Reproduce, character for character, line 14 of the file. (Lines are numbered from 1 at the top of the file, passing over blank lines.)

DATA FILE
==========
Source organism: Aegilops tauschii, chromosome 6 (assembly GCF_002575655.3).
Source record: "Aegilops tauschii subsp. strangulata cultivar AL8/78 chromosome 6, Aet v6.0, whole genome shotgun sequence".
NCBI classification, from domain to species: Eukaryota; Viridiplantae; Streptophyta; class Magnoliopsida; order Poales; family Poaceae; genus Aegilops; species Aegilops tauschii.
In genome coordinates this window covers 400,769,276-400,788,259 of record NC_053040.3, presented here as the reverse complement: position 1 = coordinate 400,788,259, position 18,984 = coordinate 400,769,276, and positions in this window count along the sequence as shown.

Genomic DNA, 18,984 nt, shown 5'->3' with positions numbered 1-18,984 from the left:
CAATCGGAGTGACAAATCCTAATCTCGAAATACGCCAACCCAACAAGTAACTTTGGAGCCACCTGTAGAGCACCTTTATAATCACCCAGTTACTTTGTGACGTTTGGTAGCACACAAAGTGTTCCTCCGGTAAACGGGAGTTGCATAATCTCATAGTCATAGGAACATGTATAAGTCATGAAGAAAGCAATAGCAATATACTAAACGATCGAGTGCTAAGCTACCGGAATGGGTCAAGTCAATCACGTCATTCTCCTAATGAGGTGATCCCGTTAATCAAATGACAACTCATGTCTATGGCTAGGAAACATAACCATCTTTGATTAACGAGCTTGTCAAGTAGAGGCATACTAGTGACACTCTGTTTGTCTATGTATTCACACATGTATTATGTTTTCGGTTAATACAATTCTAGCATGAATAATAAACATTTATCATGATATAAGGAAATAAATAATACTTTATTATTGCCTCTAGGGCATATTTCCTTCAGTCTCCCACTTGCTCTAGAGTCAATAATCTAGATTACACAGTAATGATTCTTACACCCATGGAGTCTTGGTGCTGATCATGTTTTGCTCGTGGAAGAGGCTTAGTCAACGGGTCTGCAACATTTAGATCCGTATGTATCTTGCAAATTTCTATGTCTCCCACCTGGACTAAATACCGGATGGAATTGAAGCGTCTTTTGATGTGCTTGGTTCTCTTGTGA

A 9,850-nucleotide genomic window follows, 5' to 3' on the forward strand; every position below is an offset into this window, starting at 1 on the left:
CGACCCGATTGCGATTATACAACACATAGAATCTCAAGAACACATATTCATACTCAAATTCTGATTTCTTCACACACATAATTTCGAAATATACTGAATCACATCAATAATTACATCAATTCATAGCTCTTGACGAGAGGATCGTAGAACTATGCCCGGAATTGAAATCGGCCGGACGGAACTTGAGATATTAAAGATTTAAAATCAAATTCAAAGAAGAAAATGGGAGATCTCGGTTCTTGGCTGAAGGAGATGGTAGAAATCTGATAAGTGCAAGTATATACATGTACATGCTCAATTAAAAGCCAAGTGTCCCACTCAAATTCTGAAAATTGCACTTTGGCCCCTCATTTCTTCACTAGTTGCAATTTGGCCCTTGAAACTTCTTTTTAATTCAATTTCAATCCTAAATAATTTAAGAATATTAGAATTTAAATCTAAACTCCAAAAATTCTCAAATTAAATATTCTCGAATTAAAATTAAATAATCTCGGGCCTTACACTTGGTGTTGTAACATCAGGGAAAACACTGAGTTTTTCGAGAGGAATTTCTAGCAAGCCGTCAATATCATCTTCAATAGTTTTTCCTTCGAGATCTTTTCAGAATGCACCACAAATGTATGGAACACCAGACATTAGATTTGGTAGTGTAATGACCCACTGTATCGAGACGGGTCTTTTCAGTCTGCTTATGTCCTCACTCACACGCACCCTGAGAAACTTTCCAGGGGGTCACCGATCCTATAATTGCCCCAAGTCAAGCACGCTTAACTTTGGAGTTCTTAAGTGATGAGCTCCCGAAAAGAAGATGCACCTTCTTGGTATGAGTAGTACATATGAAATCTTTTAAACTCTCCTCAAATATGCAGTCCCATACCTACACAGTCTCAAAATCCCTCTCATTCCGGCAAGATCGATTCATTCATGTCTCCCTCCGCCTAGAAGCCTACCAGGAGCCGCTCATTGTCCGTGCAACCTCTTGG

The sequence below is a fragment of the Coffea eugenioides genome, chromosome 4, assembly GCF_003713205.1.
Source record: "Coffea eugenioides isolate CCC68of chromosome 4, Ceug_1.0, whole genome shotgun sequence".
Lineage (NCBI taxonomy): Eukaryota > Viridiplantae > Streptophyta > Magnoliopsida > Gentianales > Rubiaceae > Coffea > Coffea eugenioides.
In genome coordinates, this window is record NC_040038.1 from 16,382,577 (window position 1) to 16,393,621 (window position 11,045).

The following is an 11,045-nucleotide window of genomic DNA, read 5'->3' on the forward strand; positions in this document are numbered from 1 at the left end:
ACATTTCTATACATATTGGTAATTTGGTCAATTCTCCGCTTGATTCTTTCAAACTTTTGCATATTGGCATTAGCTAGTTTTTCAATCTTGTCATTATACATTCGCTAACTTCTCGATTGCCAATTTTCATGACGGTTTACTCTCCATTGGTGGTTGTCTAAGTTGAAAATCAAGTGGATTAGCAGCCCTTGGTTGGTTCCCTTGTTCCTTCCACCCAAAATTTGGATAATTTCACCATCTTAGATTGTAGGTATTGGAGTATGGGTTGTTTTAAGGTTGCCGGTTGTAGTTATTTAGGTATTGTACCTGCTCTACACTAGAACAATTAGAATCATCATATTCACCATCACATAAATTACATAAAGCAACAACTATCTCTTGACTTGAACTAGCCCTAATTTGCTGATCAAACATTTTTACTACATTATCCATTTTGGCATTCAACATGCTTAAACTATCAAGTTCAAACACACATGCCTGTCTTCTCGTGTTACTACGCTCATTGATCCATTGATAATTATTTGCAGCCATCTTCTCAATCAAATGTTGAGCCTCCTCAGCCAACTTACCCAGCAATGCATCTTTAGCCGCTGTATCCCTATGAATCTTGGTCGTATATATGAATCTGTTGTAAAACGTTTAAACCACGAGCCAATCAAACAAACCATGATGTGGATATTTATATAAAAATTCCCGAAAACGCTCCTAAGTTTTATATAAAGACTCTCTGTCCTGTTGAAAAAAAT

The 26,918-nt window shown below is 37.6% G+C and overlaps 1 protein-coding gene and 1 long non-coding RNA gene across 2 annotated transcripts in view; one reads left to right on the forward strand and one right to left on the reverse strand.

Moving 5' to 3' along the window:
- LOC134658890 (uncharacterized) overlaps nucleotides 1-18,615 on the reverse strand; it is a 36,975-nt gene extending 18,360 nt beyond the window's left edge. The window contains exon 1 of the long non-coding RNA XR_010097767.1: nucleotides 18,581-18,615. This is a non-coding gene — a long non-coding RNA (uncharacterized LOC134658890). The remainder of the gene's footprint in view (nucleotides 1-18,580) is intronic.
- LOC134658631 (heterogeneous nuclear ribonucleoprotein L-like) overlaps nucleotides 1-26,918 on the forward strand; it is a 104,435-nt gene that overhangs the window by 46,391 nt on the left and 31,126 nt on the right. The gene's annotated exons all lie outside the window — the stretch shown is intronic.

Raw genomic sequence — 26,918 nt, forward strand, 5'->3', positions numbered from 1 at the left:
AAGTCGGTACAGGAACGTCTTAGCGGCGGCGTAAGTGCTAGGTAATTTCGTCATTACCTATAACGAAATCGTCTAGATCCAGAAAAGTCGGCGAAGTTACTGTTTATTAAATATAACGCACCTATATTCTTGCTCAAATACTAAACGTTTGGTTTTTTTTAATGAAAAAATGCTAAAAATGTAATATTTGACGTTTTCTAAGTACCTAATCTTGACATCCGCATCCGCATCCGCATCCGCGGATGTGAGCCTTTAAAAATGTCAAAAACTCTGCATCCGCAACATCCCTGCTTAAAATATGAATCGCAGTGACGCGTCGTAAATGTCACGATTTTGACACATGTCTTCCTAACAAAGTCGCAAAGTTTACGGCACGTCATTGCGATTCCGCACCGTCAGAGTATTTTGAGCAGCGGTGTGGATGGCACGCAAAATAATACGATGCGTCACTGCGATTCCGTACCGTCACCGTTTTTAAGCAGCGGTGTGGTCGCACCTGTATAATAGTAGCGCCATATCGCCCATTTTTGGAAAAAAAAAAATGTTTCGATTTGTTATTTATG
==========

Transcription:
ACATTTCTATACATATTGGTAATTTGGTCAATTCTCCGCTTGATTCTTTCAAACTTTTGCATATTGGCATTAGCTAGTTTTTCAATCTTGTCATTATACATTCGCTAACTTCTCGATTGCCAATTTTCATGACGGTTTACTCTCCATTGGTGGTTGTCTAAGTTGAAAATCAAGTGGATTAGCAGCCCTTGGTTGGTTCCCTTGTTCCTTCCACCCAAAATTTGGATAATTTCACCATCTTAGATTGTAGGTATTGGAGTATGGGTTGTTTTAAGGTTGCCGGTTGTAGTTATTTAGGTATTGTACCTGCTCTACACTAGAACAATTAGAATCATCATATTCACCATCACATAAATTACATAAAGCAACAACTATCTCTTGACTTGAACTAGCCCTAATTTGCTGATCAAACATTTTTACTACATTATCCATTTTGGCATTCAACATGCTTAAACTATCAAGTTCAAACACACATGCCTGTCTTCTCGTGTTACTACGCTCATTGATCCATTGATAATTATTTGCAGCCATCTTCTCAATCAAATGTTGAGCCTCCTCAGCCAACTTACCCAGCAATGCATCTTTAGCCGCTGTATCCCTATGAATCTTGGTCGTATATATGAATCTGTTGTAAAACGTTTAAACCACGAGCCAATCAAACAAACCATGATGTGGATATTTATATAAAAATTCCCGAAAACGCTCCTAAGTTTTATATAAAGACTCTCTGTCCTGTTGAAAAAAAT